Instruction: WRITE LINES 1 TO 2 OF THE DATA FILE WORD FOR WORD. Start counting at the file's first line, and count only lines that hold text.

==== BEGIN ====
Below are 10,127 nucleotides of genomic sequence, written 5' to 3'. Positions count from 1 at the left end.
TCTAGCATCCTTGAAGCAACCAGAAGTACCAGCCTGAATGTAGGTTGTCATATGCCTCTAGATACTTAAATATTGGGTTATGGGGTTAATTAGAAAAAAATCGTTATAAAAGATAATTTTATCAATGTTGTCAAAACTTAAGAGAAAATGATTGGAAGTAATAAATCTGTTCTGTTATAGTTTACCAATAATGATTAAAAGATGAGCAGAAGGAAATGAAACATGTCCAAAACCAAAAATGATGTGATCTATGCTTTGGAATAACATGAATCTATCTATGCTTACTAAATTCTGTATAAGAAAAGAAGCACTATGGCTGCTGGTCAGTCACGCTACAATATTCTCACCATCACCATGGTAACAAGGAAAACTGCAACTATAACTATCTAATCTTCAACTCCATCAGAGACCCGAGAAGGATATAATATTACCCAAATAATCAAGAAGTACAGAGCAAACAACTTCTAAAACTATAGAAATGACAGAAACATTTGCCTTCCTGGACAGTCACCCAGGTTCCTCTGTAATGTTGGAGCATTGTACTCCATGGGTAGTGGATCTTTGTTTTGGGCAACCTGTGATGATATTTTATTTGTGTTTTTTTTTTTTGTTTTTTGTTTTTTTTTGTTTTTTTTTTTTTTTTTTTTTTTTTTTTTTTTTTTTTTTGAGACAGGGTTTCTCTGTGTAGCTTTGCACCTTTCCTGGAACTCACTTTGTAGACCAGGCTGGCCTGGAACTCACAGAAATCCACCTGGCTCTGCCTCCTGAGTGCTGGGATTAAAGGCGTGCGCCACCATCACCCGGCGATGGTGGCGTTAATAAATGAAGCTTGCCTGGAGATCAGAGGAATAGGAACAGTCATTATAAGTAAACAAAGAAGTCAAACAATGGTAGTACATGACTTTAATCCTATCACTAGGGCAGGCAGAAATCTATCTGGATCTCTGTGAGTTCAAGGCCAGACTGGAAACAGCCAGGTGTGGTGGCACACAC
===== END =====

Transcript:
Below are 10,127 nucleotides of genomic sequence, written 5' to 3'. Positions count from 1 at the left end.
TCTAGCATCCTTGAAGCAACCAGAAGTACCAGCCTGAATGTAGGTTGTCATATGCCTCTAGATACTTAAATATTGGGTTATGGGGTTAATTAGAAAAAAATCGTTATAAAAGATAATTTTATCAATGTTGTCAAAACTTAAGAGAAAATGATTGGAAGTAATAAATCTGTTCTGTTATAGTTTACCAATAATGATTAAAAGATGAGCAGAAGGAAATGAAACATGTCCAAAACCAAAAATGATGTGATCTATGCTTTGGAATAACATGAATCTATCTATGCTTACTAAATTCTGTATAAGAAAAGAAGCACTATGGCTGCTGGTCAGTCACGCTACAATATTCTCACCATCACCATGGTAACAAGGAAAACTGCAACTATAACTATCTAATCTTCAACTCCATCAGAGACCCGAGAAGGATATAATATTACCCAAATAATCAAGAAGTACAGAGCAAACAACTTCTAAAACTATAGAAATGACAGAAACATTTGCCTTCCTGGACAGTCACCCAGGTTCCTCTGTAATGTTGGAGCATTGTACTCCATGGGTAGTGGATCTTTGTTTTGGGCAACCTGTGATGATATTTTATTTGTGTTTTTTTTTTTTGTTTTTTGTTTTTTTTTGTTTTTTTTTTTTTTTTTTTTTTTTTTTTTTTTTTTTTTTGAGACAGGGTTTCTCTGTGTAGCTTTGCACCTTTCCTGGAACTCACTTTGTAGACCAGGCTGGCCTGGAACTCACAGAAATCCACCTGGCTCTGCCTCCTGAGTGCTGGGATTAAAGGCGTGCGCCACCATCACCCGGCGATGGTGGCGTTAATAAATGAAGCTTGCCTGGAGATCAGAGGAATAGGAACAGTCATTATAAGTAAACAAAGAAGTCAAACAATGGTAGTACATGACTTTAATCCTATCACTAGGGCAGGCAGAAATCTATCTGGATCTCTGTGAGTTCAAGGCCAGACTGGAAACAGCCAGGTGTGGTGGCACACAC